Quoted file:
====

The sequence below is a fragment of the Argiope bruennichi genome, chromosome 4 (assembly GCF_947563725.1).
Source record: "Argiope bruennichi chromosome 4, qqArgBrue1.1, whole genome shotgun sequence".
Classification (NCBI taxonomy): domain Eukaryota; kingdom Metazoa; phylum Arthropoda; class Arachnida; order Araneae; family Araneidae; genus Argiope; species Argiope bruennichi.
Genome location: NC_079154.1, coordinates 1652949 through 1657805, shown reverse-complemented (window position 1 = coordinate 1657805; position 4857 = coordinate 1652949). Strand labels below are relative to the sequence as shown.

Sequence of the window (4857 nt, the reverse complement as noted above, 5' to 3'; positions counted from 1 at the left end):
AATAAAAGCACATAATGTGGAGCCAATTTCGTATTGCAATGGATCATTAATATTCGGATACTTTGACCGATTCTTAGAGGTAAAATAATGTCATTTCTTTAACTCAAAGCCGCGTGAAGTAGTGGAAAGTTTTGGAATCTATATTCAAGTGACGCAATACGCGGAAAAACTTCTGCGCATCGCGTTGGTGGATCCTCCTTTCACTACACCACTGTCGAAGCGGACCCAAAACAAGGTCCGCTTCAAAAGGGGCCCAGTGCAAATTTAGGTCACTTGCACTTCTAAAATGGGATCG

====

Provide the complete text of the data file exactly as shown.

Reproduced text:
The sequence below is a fragment of the Argiope bruennichi genome, chromosome 4 (assembly GCF_947563725.1).
Source record: "Argiope bruennichi chromosome 4, qqArgBrue1.1, whole genome shotgun sequence".
Classification (NCBI taxonomy): domain Eukaryota; kingdom Metazoa; phylum Arthropoda; class Arachnida; order Araneae; family Araneidae; genus Argiope; species Argiope bruennichi.
Genome location: NC_079154.1, coordinates 1652949 through 1657805, shown reverse-complemented (window position 1 = coordinate 1657805; position 4857 = coordinate 1652949). Strand labels below are relative to the sequence as shown.

Sequence of the window (4857 nt, the reverse complement as noted above, 5' to 3'; positions counted from 1 at the left end):
AATAAAAGCACATAATGTGGAGCCAATTTCGTATTGCAATGGATCATTAATATTCGGATACTTTGACCGATTCTTAGAGGTAAAATAATGTCATTTCTTTAACTCAAAGCCGCGTGAAGTAGTGGAAAGTTTTGGAATCTATATTCAAGTGACGCAATACGCGGAAAAACTTCTGCGCATCGCGTTGGTGGATCCTCCTTTCACTACACCACTGTCGAAGCGGACCCAAAACAAGGTCCGCTTCAAAAGGGGCCCAGTGCAAATTTAGGTCACTTGCACTTCTAAAATGGGATCG